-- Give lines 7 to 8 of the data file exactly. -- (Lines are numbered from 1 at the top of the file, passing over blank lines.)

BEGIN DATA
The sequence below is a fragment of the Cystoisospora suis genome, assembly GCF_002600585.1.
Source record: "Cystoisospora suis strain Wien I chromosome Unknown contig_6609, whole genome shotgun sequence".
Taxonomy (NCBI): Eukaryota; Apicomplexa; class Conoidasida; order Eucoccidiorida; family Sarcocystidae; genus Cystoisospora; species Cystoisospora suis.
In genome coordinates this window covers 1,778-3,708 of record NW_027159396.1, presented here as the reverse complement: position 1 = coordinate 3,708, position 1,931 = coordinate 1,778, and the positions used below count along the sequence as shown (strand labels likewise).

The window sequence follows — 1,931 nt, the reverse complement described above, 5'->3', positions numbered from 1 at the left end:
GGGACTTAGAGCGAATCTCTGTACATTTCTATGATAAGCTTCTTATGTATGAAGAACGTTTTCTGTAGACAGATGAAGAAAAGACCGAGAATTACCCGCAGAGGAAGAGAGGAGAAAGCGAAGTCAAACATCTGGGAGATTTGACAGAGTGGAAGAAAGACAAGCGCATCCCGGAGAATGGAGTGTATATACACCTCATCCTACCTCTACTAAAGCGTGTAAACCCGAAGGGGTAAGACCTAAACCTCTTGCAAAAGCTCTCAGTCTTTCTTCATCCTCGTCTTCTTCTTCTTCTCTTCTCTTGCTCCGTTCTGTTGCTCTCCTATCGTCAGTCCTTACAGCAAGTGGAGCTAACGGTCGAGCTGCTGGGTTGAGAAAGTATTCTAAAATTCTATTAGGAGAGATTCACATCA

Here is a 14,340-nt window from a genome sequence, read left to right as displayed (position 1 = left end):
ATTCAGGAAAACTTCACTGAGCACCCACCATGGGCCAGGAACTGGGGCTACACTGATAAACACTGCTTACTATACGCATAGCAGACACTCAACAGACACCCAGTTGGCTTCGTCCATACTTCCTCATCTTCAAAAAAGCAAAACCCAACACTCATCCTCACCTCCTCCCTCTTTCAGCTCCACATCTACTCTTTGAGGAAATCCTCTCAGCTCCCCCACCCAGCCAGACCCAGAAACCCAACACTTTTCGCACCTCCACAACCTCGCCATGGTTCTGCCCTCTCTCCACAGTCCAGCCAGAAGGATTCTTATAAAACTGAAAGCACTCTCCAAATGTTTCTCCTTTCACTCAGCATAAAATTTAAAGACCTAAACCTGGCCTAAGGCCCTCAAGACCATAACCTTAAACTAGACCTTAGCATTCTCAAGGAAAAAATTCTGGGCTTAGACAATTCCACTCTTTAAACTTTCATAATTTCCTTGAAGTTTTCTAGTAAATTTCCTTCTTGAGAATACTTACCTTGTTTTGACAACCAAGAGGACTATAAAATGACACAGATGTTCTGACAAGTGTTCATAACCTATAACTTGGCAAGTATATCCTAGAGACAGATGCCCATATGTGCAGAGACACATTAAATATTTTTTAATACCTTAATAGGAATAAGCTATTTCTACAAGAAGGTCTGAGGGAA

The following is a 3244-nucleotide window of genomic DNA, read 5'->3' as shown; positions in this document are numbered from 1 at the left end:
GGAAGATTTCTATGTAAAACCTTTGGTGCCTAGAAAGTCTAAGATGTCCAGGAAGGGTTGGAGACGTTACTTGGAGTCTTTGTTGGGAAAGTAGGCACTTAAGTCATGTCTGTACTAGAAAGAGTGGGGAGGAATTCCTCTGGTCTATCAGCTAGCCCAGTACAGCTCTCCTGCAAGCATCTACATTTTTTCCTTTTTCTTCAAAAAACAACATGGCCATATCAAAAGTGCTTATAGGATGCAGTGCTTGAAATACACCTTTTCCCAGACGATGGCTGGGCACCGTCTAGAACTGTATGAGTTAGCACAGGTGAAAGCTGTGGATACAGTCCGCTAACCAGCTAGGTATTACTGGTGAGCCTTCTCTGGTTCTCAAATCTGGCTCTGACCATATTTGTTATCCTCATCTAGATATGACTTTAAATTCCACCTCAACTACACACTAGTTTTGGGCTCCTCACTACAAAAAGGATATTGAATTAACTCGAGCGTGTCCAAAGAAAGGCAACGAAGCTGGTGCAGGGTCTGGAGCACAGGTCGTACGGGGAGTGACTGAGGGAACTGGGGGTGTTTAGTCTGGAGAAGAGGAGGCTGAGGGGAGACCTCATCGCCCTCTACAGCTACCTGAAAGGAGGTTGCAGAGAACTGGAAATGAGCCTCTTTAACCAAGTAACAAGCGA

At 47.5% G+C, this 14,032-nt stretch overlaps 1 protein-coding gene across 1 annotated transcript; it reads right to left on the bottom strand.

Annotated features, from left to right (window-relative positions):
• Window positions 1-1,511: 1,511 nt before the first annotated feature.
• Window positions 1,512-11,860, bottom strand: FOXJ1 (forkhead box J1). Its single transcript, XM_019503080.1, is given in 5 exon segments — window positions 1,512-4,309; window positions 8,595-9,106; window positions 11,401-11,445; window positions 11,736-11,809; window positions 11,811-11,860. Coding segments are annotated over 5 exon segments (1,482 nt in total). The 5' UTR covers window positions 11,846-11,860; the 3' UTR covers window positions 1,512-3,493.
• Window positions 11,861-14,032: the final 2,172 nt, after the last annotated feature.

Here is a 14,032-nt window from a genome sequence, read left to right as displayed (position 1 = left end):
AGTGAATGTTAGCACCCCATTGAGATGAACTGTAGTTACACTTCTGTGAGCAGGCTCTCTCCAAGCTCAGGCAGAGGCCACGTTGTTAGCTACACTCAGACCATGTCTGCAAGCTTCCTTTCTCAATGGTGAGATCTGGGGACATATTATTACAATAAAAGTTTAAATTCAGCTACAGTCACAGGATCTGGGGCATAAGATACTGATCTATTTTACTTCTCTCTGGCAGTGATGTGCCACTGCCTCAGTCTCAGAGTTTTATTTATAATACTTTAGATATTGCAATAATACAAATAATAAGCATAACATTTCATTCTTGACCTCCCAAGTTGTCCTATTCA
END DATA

Here is a 14,340-nt window from a genome sequence, read left to right as displayed (position 1 = left end):
ATTCAGGAAAACTTCACTGAGCACCCACCATGGGCCAGGAACTGGGGCTACACTGATAAACACTGCTTACTATACGCATAGCAGACACTCAACAGACACCCAGTTGGCTTCGTCCATACTTCCTCATCTTCAAAAAAGCAAAACCCAACACTCATCCTCACCTCCTCCCTCTTTCAGCTCCACATCTACTCTTTGAGGAAATCCTCTCAGCTCCCCCACCCAGCCAGACCCAGAAACCCAACACTTTTCGCACCTCCACAACCTCGCCATGGTTCTGCCCTCTCTCCACAGTCCAGCCAGAAGGATTCTTATAAAACTGAAAGCACTCTCCAAATGTTTCTCCTTTCACTCAGCATAAAATTTAAAGACCTAAACCTGGCCTAAGGCCCTCAAGACCATAACCTTAAACTAGACCTTAGCATTCTCAAGGAAAAAATTCTGGGCTTAGACAATTCCACTCTTTAAACTTTCATAATTTCCTTGAAGTTTTCTAGTAAATTTCCTTCTTGAGAATACTTACCTTGTTTTGACAACCAAGAGGACTATAAAATGACACAGATGTTCTGACAAGTGTTCATAACCTATAACTTGGCAAGTATATCCTAGAGACAGATGCCCATATGTGCAGAGACACATTAAATATTTTTTAATACCTTAATAGGAATAAGCTATTTCTACAAGAAGGTCTGAGGGAA